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How long do car relays last?

Porsche DME relays explained

If you have one of the Porsches listed below then you need to know about DME relays. Not because there’s anything intrinsically interesting about them but for the simple reason that yours could one day fail, and then the engine won’t start.

Actually, all you really need to know is just a couple of very simple facts. One: that you should always carry a spare DME relay in the car, just in case the original unit (however new it might be) lets you down and leaves you stranded. And two: precisely where in your Porsche said relay is located.

However, if you want to know more, then here goes…

DME stands for Digital Motor Electronics, or what you’re more likely to know as Motronic. That’s Bosch’s name for its widely used engine management system, itself often known generically as the ECU, or electronic control unit. The ECU is in effect the car’s ‘brain’, and controls (among many other things) the engine’s ignition and fuel-injection systems.

A relay is essentially an electromagnetic switching device that permits a low-current circuit to control (to switch on and off, in other words) a relatively high-current circuit (in this case those feeding the fuel pump and the ECU). It consists of essentially four parts: an electromagnet (a coil of ultra-thin copper wire with a moveable iron core inside it), an armature, a spring, and a pair of electrical contacts.

When a current is passed through the coil of copper wire the electromagnet is activated. This attracts the armature towards it. The armature is attached to one of the contacts, which in turn moves and connects with its opposite number, thus completing the high-current circuit. When the low-current supply is switched off the spring pulls the armature away from the coil, the contacts separate, and the circuit is broken. Simple and very effective.

The single DME relay in your Porsche is actually two separate relays cunningly combined inside just one black-plastic housing. (Note, though, that all of the Porsches covered by this guide have a number of similar-looking units within their often combined fuse and relay boxes.) One of the two individual relays controls the fuel pump, the other the ECU. And if one or both relays fails then it doesn’t take too great a leap of imagination to appreciate that the engine won’t start.

The precise workings of the DME relay and its related circuits are beyond the scope of this article, but it’s worth noting that both the 964- and 993-model 911 Carreras work in a slightly different way to the four-cylinder, front-engined cars. (And the 928 has a completely different system again, with no DME relay, as such, to worry about in any case.)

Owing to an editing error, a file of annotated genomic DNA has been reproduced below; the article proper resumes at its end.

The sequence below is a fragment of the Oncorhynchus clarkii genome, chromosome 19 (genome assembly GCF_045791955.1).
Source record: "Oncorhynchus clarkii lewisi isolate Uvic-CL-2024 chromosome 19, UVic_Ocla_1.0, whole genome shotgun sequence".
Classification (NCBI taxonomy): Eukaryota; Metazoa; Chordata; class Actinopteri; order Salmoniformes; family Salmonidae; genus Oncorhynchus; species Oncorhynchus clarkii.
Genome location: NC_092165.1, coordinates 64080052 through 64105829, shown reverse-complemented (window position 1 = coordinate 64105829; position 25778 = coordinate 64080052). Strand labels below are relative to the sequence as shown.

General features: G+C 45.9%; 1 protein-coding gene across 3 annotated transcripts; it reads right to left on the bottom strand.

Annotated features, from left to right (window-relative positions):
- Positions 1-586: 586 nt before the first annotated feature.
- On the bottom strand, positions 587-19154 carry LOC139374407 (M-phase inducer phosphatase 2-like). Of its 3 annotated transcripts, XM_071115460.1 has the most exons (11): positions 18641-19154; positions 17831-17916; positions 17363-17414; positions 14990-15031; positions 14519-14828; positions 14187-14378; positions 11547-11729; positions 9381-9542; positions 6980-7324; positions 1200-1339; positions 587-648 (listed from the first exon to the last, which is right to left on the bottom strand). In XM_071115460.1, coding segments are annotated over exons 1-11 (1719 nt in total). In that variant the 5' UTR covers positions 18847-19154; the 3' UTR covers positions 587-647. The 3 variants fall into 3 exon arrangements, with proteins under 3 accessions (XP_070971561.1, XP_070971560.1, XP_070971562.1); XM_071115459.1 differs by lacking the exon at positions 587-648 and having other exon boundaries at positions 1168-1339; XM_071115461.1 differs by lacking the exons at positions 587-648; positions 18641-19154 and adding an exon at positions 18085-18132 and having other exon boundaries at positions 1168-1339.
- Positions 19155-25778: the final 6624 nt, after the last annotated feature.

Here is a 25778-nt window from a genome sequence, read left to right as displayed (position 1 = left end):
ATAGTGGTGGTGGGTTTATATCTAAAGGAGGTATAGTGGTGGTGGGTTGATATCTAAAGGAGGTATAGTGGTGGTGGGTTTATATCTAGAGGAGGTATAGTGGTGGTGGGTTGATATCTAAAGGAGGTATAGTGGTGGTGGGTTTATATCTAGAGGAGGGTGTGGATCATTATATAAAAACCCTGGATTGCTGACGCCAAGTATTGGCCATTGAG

In the 964 and 993 the ECU has a permanent 12-volt feed that maintains it in standby mode (essentially to preserve its internal memory, fault codes and so on). When you switch on the ignition the ECU sends a current to the DME relay which then switches on the ECU ready to control the engine. Then when the the starter motor is cranked, the ECU activates the second relay in the DME relay and power is supplied to the fuel pump for as long as the engine is running.

In the other cars power comes from the ignition switch direct to the DME relay. This then powers up the ECU which itself then controls the second part of the relay that relates to the fuel pump.

Both systems offer a clue to the primary function of the DME relay. Essentially it’s a safety device. If the vehicle is involved in an accident and the engine stops the ECU will sense this (via the flywheel sensors from which the ECU constantly works out the ignition and fuelling requirements) and immediately cut the power to the fuel pump by turning off the DME relay. This significantly reduces the risk of an explosion from leaking high-pressure fuel lines.

The DME relay in your Porsche has a pretty tough life. Unlike most of the electrical system’s other relays, it’s active literally all the time that the engine is running, and because of the constant current passing through the coils and contacts it becomes surprisingly warm. And over a period of time this heat has a marked effect on the soldered joints on the printed-circuit board inside the casing on which both the relays and a number of other small electronic components are attached.

Look through a powerful magnifying glass at the PCB of a DME relay that’s had a few years’ use and you’ll probably spot at least one dry joint. Caused primarily by the effects of heating and cooling, expansion and contraction, dry joints occur where the tiny blob of solder by which the wire projecting from each individual component is fused to the metal track on the board begins to fracture.